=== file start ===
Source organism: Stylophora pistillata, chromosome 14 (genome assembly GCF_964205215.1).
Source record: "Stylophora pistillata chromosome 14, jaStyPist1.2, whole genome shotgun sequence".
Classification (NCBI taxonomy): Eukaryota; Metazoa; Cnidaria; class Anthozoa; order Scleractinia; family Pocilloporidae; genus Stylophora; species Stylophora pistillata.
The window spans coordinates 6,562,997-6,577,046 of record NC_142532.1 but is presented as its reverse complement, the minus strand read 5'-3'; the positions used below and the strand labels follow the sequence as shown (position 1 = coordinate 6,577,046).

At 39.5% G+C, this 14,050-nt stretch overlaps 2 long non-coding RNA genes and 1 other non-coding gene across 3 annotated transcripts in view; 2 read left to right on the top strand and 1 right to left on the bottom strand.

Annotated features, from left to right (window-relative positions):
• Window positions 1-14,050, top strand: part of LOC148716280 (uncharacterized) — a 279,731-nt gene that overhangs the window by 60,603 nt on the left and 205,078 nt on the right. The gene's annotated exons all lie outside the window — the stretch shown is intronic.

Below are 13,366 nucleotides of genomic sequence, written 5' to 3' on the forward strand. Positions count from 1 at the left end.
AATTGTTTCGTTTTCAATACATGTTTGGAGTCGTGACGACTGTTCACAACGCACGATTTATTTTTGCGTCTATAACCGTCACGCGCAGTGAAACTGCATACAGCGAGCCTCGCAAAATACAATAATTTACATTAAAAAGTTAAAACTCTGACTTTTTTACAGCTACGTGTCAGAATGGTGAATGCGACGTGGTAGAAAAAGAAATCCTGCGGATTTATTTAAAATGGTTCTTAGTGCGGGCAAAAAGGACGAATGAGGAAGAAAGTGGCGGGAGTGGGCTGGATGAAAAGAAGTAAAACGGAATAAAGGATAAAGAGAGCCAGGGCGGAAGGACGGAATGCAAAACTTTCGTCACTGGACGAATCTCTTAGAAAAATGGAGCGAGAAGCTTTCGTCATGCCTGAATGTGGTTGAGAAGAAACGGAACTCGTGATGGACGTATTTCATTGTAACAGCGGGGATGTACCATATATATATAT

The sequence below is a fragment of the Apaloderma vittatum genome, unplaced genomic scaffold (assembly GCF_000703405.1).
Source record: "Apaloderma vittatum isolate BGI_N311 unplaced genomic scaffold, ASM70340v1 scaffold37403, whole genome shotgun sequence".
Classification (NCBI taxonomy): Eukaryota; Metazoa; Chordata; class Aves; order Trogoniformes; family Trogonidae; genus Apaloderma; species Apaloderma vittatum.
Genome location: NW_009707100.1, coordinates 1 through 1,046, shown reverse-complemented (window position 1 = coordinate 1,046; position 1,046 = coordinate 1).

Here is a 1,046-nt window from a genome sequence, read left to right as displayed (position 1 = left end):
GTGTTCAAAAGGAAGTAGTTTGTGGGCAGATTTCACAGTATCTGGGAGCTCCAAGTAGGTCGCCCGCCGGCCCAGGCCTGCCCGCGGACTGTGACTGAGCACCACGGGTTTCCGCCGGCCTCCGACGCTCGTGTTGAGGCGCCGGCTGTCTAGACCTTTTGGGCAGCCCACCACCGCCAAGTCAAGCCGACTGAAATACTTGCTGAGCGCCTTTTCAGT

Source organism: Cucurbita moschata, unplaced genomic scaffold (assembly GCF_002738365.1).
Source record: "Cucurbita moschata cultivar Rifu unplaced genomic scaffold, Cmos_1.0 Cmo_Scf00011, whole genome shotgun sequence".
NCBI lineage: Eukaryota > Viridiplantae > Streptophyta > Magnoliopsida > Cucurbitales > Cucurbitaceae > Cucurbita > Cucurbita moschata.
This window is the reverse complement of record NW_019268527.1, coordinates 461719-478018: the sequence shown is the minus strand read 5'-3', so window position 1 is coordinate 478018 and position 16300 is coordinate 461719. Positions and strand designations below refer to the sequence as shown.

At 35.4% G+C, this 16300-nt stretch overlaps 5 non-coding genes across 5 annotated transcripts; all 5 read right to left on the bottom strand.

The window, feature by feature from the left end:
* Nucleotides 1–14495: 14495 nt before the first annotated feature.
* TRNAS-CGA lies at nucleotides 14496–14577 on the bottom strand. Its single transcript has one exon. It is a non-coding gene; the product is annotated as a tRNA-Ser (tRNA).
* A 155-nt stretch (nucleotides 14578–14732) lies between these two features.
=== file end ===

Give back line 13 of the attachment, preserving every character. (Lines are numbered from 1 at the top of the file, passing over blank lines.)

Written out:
Genome location: NW_009707100.1, coordinates 1 through 1,046, shown reverse-complemented (window position 1 = coordinate 1,046; position 1,046 = coordinate 1).